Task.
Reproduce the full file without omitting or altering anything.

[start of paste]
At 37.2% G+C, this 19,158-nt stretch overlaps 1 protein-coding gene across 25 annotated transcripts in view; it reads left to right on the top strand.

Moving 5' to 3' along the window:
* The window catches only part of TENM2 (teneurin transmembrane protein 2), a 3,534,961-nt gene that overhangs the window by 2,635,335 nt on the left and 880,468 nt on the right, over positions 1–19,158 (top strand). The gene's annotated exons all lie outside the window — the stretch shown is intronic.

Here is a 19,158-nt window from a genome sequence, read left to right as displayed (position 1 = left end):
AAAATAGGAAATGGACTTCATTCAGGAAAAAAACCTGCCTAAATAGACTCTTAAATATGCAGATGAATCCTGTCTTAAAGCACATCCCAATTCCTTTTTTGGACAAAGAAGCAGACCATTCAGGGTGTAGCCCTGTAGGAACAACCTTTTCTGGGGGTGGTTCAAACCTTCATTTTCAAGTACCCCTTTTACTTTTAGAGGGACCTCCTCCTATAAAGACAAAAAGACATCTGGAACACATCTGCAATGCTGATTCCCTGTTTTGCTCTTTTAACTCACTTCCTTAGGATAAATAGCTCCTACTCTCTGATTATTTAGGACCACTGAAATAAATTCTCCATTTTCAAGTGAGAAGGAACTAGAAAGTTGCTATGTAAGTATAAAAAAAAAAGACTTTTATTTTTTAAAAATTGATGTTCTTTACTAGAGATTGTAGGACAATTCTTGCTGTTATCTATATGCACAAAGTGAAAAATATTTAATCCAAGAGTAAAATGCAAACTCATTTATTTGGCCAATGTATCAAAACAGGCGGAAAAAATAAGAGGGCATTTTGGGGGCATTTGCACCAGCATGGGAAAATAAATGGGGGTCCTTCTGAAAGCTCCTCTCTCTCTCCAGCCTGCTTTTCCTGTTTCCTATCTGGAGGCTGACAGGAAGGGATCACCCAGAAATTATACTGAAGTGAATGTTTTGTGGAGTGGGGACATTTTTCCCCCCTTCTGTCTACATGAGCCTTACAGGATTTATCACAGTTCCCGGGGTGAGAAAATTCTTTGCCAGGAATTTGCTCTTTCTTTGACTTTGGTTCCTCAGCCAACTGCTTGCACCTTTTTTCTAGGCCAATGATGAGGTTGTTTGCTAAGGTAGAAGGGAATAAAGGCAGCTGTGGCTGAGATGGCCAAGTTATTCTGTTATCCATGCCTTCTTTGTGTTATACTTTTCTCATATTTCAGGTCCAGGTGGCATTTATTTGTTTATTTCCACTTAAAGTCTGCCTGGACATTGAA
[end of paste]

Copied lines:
At 37.2% G+C, this 19,158-nt stretch overlaps 1 protein-coding gene across 25 annotated transcripts in view; it reads left to right on the top strand.

Moving 5' to 3' along the window:
* The window catches only part of TENM2 (teneurin transmembrane protein 2), a 3,534,961-nt gene that overhangs the window by 2,635,335 nt on the left and 880,468 nt on the right, over positions 1–19,158 (top strand). The gene's annotated exons all lie outside the window — the stretch shown is intronic.

Here is a 19,158-nt window from a genome sequence, read left to right as displayed (position 1 = left end):
AAAATAGGAAATGGACTTCATTCAGGAAAAAAACCTGCCTAAATAGACTCTTAAATATGCAGATGAATCCTGTCTTAAAGCACATCCCAATTCCTTTTTTGGACAAAGAAGCAGACCATTCAGGGTGTAGCCCTGTAGGAACAACCTTTTCTGGGGGTGGTTCAAACCTTCATTTTCAAGTACCCCTTTTACTTTTAGAGGGACCTCCTCCTATAAAGACAAAAAGACATCTGGAACACATCTGCAATGCTGATTCCCTGTTTTGCTCTTTTAACTCACTTCCTTAGGATAAATAGCTCCTACTCTCTGATTATTTAGGACCACTGAAATAAATTCTCCATTTTCAAGTGAGAAGGAACTAGAAAGTTGCTATGTAAGTATAAAAAAAAAAGACTTTTATTTTTTAAAAATTGATGTTCTTTACTAGAGATTGTAGGACAATTCTTGCTGTTATCTATATGCACAAAGTGAAAAATATTTAATCCAAGAGTAAAATGCAAACTCATTTATTTGGCCAATGTATCAAAACAGGCGGAAAAAATAAGAGGGCATTTTGGGGGCATTTGCACCAGCATGGGAAAATAAATGGGGGTCCTTCTGAAAGCTCCTCTCTCTCTCCAGCCTGCTTTTCCTGTTTCCTATCTGGAGGCTGACAGGAAGGGATCACCCAGAAATTATACTGAAGTGAATGTTTTGTGGAGTGGGGACATTTTTCCCCCCTTCTGTCTACATGAGCCTTACAGGATTTATCACAGTTCCCGGGGTGAGAAAATTCTTTGCCAGGAATTTGCTCTTTCTTTGACTTTGGTTCCTCAGCCAACTGCTTGCACCTTTTTTCTAGGCCAATGATGAGGTTGTTTGCTAAGGTAGAAGGGAATAAAGGCAGCTGTGGCTGAGATGGCCAAGTTATTCTGTTATCCATGCCTTCTTTGTGTTATACTTTTCTCATATTTCAGGTCCAGGTGGCATTTATTTGTTTATTTCCACTTAAAGTCTGCCTGGACATTGAA